author = "Eggleston, {Peyton A.} and Beasley, {Patsy P.}",
year = "1981",
month = "4",
language = "English (US)",
volume = "29",
pages = "505--510",
journal = "Clinical Pharmacology and Therapeutics",
issn = "0009-9236",
publisher = "Nature Publishing Group",
number = "4",

}

TY - JOUR

T1 - Bronchodilation and inhibition of induced asthma by adrenergic agonists

AU - Eggleston, Peyton A.

AU - Beasley, Patsy P.

PY - 1981/4

Y1 - 1981/4

N2 - In asthma, adrenergic agonists alleviate airflow obstruction and prevent obstructive responses to a variety of stimuli. A rapidly, and a slowly metabolized agonist were compared to determine whether bronchodilation is the major mechanism by which these drugs prevent exercise-induced asthma (EIA). A 200-μg inhaled dose of the rapidly metabolized agonist, isoproterenol, induced bronchodilation of the same order as terbutaline 500 μg (1-sec forced expiratory volume [FEV1] increased 9.5% and 10.2%). An hour after isoproterenol, FEV1 was still above baseline (p <0.02), but EIA was only partially inhibited; the 23% fall in FEV1 was of the same order as the 32% fall after placebo (p > 0.05). One hour after terbutaline, mean resting FEV1 was in the range of that after isoproterenol, but the 10% change after exercise was less than that after placebo and isoproterenol (p <0.005). Our findings suggest that the two effects have different dose-response relationships, with higher doses of adrenergic agonists needed to prevent EIA than to maintain bronchodilation.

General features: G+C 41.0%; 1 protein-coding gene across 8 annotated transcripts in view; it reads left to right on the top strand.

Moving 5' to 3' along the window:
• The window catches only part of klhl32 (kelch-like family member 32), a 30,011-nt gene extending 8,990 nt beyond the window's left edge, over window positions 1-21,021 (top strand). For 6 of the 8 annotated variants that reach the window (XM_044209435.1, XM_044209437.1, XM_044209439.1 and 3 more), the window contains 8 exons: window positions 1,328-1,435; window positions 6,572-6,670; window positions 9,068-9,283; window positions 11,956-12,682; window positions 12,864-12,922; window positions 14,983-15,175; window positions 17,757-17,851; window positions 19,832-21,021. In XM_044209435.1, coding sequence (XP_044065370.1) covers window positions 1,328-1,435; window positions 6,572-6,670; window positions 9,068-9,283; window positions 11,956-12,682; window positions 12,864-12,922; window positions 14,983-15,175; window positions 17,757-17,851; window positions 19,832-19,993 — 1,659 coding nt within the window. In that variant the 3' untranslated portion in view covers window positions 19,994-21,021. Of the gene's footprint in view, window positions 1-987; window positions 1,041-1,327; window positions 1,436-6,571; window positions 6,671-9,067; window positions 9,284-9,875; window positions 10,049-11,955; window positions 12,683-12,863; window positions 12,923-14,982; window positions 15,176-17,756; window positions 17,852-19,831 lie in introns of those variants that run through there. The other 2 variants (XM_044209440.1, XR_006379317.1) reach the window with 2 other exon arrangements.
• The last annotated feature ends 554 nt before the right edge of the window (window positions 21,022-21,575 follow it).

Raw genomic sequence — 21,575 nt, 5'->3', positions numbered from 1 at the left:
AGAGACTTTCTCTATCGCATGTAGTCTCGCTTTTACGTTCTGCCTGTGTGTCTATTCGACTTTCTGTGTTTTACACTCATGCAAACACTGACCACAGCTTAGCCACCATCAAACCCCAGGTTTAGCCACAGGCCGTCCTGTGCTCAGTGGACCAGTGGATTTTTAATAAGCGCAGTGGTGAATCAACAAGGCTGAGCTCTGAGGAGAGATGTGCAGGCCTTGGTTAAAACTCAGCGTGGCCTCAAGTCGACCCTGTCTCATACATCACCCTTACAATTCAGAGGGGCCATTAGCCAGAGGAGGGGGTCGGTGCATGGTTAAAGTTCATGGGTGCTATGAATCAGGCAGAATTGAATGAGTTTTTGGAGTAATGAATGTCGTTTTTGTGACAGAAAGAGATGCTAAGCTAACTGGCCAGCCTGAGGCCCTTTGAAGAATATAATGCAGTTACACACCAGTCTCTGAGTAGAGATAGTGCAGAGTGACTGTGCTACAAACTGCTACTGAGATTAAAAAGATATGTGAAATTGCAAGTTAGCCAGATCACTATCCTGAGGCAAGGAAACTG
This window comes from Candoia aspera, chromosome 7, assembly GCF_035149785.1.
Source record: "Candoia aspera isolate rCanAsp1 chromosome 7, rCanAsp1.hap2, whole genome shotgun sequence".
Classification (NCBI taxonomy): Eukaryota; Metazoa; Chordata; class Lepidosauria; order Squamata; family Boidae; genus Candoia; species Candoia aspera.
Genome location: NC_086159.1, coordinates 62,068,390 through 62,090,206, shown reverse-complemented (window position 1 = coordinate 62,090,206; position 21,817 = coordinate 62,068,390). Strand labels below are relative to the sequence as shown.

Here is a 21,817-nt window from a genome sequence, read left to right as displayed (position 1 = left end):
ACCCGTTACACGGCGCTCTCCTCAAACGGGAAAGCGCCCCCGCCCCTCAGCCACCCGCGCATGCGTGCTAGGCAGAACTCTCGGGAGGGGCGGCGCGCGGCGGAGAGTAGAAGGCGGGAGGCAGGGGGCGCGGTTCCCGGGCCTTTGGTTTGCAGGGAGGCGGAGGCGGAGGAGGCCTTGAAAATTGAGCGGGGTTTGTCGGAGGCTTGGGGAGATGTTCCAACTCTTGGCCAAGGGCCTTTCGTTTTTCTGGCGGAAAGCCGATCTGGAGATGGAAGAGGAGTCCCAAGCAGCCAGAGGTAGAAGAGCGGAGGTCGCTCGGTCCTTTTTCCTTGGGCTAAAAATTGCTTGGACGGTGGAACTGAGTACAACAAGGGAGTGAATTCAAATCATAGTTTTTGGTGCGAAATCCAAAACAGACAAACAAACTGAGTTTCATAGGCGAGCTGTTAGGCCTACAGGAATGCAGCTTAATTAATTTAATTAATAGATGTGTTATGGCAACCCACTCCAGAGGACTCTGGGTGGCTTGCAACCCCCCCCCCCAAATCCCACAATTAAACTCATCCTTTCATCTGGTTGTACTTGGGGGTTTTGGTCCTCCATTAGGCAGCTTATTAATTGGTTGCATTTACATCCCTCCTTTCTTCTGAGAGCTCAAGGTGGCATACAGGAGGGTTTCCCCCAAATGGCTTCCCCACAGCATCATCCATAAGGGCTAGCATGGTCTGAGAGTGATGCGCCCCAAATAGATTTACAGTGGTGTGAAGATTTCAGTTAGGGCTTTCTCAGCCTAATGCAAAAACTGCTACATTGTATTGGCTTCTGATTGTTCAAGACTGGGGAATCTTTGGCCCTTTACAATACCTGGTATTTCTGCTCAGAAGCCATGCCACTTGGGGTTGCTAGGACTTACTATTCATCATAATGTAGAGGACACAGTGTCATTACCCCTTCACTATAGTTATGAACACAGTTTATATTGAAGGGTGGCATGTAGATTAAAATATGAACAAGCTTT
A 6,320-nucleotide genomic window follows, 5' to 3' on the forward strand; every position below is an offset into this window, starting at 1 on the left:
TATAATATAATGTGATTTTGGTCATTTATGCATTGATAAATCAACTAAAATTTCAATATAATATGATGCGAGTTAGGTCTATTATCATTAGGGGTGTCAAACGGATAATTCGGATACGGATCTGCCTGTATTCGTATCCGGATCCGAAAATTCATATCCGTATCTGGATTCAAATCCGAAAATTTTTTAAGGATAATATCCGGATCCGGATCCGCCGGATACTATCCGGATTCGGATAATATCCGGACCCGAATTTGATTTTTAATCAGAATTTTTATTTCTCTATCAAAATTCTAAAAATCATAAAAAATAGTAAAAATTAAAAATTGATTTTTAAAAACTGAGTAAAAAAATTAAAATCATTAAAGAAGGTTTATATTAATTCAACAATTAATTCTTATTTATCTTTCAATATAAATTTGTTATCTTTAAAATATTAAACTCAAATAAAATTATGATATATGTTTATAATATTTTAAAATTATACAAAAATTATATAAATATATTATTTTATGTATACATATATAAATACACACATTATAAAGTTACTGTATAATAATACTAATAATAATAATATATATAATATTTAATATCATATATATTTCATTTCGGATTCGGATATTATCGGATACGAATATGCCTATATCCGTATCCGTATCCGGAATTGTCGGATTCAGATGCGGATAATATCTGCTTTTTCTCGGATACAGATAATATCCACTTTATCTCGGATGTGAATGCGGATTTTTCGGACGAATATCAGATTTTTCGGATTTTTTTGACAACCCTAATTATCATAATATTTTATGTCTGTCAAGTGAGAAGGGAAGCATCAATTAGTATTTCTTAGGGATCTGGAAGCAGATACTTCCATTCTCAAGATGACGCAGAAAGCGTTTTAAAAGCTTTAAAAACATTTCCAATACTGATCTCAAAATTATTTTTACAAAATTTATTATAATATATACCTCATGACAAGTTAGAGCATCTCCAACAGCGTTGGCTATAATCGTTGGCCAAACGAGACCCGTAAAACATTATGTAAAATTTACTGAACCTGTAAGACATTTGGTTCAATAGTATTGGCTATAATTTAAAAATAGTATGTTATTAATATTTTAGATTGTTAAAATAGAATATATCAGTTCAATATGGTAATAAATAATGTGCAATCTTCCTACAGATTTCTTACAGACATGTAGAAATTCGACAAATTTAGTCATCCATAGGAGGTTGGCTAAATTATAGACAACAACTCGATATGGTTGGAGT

AB - In asthma, adrenergic agonists alleviate airflow obstruction and prevent obstructive responses to a variety of stimuli. A rapidly, and a slowly metabolized agonist were compared to determine whether bronchodilation is the major mechanism by which these drugs prevent exercise-induced asthma (EIA). A 200-μg inhaled dose of the rapidly metabolized agonist, isoproterenol, induced bronchodilation of the same order as terbutaline 500 μg (1-sec forced expiratory volume [FEV1] increased 9.5% and 10.2%). An hour after isoproterenol, FEV1 was still above baseline (p <0.02), but EIA was only partially inhibited; the 23% fall in FEV1 was of the same order as the 32% fall after placebo (p > 0.05). One hour after terbutaline, mean resting FEV1 was in the range of that after isoproterenol, but the 10% change after exercise was less than that after placebo and isoproterenol (p <0.005). Our findings suggest that the two effects have different dose-response relationships, with higher doses of adrenergic agonists needed to prevent EIA than to maintain bronchodilation.

UR - http://www.scopus.com/inward/record.url?scp=0019488366&partnerID=8YFLogxK

UR - http://www.scopus.com/inward/citedby.url?scp=0019488366&partnerID=8YFLogxK

M3 - Article

C2 - 7471617

AN - SCOPUS:0019488366

VL - 29

SP - 505

EP - 510

JO - Clinical Pharmacology and Therapeutics

JF - Clinical Pharmacology and Therapeutics

SN - 0009-9236

IS - 4

ER -